JACKSON, TOMMY (1926-1979)

The most prominent fiddle player of his time, Tommy Jackson came to Cincinnati in the late 1940s with the Pleasant Valley Boys, which included Jerry Byrd, Louie Innis, and Zeke Turner. They worked on radio and TV at WLW, and as session musicians at King Records Studio and Herzog Studio. In Nashville, he played on bluegrass sessions with Bill Monroe, with Jim and Jesse, with Mac Wiseman, and he and Art Stamper played twin fiddles on the Osborne Brothers’ first MGM recording session in 1956. During the square dance era, he recorded numerous fiddle tunes on Mercury and Dot Records, often accompanied by Hank “Sugarfoot” Garland on mandolin. Jackson was also part of Ray Price’s great Cherokee Cowboys band of the 1950s, where he originated the “single-string” style that has dominated country music fiddling ever since.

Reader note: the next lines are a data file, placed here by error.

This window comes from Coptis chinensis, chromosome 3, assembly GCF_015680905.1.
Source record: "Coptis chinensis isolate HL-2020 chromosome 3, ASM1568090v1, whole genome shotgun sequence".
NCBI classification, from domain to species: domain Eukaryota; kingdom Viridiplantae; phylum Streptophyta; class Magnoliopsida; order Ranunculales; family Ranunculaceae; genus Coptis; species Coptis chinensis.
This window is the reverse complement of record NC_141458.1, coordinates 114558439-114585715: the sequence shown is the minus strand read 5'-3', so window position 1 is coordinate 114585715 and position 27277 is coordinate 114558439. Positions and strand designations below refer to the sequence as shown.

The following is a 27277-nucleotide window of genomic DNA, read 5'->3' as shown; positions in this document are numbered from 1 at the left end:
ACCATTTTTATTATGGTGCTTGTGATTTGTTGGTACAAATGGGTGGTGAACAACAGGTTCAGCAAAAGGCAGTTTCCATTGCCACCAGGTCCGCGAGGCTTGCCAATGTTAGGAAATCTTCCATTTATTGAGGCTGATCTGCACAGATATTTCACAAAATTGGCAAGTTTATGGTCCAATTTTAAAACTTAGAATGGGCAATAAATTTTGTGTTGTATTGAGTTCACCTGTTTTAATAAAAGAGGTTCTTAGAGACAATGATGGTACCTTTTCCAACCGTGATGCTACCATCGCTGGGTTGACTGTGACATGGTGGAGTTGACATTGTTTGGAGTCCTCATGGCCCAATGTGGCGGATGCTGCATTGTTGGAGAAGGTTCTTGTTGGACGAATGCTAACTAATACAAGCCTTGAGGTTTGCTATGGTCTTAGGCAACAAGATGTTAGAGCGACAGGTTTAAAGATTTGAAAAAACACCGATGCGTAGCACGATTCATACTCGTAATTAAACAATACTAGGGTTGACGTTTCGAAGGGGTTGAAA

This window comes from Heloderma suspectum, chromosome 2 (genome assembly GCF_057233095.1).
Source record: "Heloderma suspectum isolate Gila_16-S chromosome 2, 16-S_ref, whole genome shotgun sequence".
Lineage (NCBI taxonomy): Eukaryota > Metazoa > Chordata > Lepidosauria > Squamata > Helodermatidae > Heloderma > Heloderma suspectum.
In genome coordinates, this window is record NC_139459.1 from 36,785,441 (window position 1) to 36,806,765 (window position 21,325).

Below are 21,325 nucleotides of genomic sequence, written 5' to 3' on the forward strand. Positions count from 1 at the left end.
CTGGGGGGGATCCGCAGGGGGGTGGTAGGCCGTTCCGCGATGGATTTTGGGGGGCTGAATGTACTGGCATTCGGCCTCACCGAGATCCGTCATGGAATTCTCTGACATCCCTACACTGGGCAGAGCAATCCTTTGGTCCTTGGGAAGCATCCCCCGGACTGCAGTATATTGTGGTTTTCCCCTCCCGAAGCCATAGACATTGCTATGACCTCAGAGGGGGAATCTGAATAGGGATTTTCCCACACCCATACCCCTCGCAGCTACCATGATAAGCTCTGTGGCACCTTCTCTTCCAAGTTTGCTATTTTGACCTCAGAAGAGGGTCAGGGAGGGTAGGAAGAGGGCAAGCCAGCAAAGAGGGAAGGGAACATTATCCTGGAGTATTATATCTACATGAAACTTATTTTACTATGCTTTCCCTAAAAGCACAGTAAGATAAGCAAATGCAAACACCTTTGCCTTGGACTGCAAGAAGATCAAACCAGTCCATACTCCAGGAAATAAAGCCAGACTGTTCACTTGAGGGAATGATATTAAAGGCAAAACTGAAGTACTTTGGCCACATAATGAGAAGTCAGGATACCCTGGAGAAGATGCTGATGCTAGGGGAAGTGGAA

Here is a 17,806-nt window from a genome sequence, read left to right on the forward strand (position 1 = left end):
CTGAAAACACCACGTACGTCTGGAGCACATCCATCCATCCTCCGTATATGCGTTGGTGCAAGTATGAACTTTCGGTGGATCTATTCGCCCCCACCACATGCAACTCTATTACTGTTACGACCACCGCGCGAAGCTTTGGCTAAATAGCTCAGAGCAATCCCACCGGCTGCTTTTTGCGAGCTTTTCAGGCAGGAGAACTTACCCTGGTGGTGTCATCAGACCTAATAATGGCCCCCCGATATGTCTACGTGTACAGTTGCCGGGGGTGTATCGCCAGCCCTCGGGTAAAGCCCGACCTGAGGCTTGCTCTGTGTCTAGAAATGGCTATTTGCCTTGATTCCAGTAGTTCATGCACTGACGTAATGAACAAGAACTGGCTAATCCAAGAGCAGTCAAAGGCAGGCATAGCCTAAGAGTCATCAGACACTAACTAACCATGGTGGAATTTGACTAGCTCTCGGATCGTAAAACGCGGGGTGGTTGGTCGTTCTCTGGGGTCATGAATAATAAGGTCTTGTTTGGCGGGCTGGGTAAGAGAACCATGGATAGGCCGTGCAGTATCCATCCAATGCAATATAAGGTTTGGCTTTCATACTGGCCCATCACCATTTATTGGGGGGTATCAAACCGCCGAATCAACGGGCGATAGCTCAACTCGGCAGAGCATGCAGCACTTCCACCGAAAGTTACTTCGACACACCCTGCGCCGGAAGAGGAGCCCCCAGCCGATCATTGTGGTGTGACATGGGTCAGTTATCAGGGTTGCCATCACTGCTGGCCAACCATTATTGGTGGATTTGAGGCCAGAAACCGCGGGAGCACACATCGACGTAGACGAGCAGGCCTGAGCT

Unless otherwise stated, the content of this page is licensed under Creative Commons Attribution-ShareAlike 3.0 License